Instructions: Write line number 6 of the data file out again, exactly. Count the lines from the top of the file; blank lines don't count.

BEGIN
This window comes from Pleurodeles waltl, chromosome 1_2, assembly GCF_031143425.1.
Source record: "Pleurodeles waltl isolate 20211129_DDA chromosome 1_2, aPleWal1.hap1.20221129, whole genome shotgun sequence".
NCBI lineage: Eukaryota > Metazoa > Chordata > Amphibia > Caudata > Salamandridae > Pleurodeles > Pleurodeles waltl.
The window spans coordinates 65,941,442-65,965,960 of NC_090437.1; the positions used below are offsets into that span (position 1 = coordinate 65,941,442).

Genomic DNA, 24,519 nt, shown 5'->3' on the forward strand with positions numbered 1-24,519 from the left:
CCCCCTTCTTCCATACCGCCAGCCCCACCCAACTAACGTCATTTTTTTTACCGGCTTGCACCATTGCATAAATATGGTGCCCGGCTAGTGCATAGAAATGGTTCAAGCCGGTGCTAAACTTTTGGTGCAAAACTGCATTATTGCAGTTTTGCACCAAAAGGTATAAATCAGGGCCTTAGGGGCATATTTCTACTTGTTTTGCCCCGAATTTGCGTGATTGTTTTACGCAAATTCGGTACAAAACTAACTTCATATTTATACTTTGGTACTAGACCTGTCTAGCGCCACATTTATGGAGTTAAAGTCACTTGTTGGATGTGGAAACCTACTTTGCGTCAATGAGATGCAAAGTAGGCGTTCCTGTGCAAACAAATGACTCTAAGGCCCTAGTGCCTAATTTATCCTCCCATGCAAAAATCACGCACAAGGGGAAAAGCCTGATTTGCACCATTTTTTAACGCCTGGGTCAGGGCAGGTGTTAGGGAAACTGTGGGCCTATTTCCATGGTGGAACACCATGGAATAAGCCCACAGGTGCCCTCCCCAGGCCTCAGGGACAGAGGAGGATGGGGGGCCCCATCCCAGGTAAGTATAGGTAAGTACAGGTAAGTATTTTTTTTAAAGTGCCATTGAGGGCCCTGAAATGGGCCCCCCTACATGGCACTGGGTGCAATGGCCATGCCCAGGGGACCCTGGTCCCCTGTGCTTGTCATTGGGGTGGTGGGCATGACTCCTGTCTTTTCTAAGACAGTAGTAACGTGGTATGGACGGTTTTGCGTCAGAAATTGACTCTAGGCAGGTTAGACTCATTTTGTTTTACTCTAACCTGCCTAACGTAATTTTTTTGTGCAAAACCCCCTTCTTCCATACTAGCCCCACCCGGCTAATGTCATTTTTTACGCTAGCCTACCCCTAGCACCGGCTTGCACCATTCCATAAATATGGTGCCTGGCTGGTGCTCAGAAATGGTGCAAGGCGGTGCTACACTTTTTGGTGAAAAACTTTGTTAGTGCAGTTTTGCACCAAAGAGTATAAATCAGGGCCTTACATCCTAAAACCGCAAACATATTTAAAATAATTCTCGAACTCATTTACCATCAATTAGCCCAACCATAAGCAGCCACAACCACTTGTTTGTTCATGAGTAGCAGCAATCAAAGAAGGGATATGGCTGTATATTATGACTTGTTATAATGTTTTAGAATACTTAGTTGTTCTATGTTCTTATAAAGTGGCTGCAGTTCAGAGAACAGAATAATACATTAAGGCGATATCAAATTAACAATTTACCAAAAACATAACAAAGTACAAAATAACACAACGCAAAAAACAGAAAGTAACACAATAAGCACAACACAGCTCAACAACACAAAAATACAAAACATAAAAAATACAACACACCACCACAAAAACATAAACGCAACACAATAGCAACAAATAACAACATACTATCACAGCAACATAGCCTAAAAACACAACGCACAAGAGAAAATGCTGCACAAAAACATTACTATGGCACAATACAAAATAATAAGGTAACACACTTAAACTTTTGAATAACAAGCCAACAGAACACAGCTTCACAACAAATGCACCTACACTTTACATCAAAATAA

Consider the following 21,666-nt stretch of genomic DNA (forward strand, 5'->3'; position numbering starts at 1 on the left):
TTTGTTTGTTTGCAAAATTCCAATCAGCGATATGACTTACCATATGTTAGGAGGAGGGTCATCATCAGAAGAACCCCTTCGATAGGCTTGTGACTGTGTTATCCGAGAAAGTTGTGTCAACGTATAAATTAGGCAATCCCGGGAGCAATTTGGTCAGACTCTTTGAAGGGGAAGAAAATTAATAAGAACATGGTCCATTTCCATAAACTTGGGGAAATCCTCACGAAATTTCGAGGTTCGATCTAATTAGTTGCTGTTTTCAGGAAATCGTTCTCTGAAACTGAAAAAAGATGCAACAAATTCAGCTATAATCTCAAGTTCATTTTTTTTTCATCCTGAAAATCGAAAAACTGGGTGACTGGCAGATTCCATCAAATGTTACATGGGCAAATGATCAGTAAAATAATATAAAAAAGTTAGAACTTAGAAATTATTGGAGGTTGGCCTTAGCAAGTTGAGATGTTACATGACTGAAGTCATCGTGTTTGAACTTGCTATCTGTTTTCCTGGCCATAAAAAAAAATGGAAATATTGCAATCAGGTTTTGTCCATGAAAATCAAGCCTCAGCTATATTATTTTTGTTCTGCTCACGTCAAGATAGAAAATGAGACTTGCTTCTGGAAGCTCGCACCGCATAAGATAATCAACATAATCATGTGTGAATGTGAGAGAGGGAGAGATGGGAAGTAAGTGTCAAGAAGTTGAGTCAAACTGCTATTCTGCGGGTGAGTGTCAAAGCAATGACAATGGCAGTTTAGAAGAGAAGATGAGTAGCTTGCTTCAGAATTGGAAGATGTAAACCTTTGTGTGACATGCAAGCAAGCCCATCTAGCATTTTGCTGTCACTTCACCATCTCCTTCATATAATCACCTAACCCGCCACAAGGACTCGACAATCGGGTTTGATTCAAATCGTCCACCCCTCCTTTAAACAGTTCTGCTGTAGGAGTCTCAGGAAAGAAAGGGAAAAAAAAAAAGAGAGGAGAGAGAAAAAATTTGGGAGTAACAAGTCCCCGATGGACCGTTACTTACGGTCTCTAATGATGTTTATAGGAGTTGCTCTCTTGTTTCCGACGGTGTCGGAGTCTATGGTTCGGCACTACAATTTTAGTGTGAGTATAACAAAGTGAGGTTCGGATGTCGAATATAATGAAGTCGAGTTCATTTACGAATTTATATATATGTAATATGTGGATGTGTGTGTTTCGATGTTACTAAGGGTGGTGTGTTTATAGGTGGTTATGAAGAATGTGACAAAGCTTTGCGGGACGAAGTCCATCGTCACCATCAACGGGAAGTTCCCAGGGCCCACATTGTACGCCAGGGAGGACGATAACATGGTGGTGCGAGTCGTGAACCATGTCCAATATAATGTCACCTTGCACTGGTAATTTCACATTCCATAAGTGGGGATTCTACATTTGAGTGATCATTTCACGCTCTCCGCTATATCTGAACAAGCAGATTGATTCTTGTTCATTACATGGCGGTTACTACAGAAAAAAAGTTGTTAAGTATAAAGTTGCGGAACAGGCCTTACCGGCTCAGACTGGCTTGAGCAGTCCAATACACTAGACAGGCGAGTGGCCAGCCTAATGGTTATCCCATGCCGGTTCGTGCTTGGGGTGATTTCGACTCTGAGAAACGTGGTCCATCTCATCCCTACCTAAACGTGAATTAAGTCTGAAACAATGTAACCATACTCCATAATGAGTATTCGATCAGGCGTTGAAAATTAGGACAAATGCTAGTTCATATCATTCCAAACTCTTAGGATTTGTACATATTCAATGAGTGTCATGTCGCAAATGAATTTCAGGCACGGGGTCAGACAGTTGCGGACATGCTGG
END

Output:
CCCCCTTCTTCCATACCGCCAGCCCCACCCAACTAACGTCATTTTTTTTACCGGCTTGCACCATTGCATAAATATGGTGCCCGGCTAGTGCATAGAAATGGTTCAAGCCGGTGCTAAACTTTTGGTGCAAAACTGCATTATTGCAGTTTTGCACCAAAAGGTATAAATCAGGGCCTTAGGGGCATATTTCTACTTGTTTTGCCCCGAATTTGCGTGATTGTTTTACGCAAATTCGGTACAAAACTAACTTCATATTTATACTTTGGTACTAGACCTGTCTAGCGCCACATTTATGGAGTTAAAGTCACTTGTTGGATGTGGAAACCTACTTTGCGTCAATGAGATGCAAAGTAGGCGTTCCTGTGCAAACAAATGACTCTAAGGCCCTAGTGCCTAATTTATCCTCCCATGCAAAAATCACGCACAAGGGGAAAAGCCTGATTTGCACCATTTTTTAACGCCTGGGTCAGGGCAGGTGTTAGGGAAACTGTGGGCCTATTTCCATGGTGGAACACCATGGAATAAGCCCACAGGTGCCCTCCCCAGGCCTCAGGGACAGAGGAGGATGGGGGGCCCCATCCCAGGTAAGTATAGGTAAGTACAGGTAAGTATTTTTTTTAAAGTGCCATTGAGGGCCCTGAAATGGGCCCCCCTACATGGCACTGGGTGCAATGGCCATGCCCAGGGGACCCTGGTCCCCTGTGCTTGTCATTGGGGTGGTGGGCATGACTCCTGTCTTTTCTAAGACAGTAGTAACGTGGTATGGACGGTTTTGCGTCAGAAATTGACTCTAGGCAGGTTAGACTCATTTTGTTTTACTCTAACCTGCCTAACGTAATTTTTTTGTGCAAAACCCCCTTCTTCCATACTAGCCCCACCCGGCTAATGTCATTTTTTACGCTAGCCTACCCCTAGCACCGGCTTGCACCATTCCATAAATATGGTGCCTGGCTGGTGCTCAGAAATGGTGCAAGGCGGTGCTACACTTTTTGGTGAAAAACTTTGTTAGTGCAGTTTTGCACCAAAGAGTATAAATCAGGGCCTTACATCCTAAAACCGCAAACATATTTAAAATAATTCTCGAACTCATTTACCATCAATTAGCCCAACCATAAGCAGCCACAACCACTTGTTTGTTCATGAGTAGCAGCAATCAAAGAAGGGATATGGCTGTATATTATGACTTGTTATAATGTTTTAGAATACTTAGTTGTTCTATGTTCTTATAAAGTGGCTGCAGTTCAGAGAACAGAATAATACATTAAGGCGATATCAAATTAACAATTTACCAAAAACATAACAAAGTACAAAATAACACAACGCAAAAAACAGAAAGTAACACAATAAGCACAACACAGCTCAACAACACAAAAATACAAAACATAAAAAATACAACACACCACCACAAAAACATAAACGCAACACAATAGCAACAAATAACAACATACTATCACAGCAACATAGCCTAAAAACACAACGCACAAGAGAAAATGCTGCACAAAAACATTACTATGGCACAATACAAAATAATAAGGTAACACACTTAAACTTTTGAATAACAAGCCAACAGAACACAGCTTCACAACAAATGCACCTACACTTTACATCAAAATAA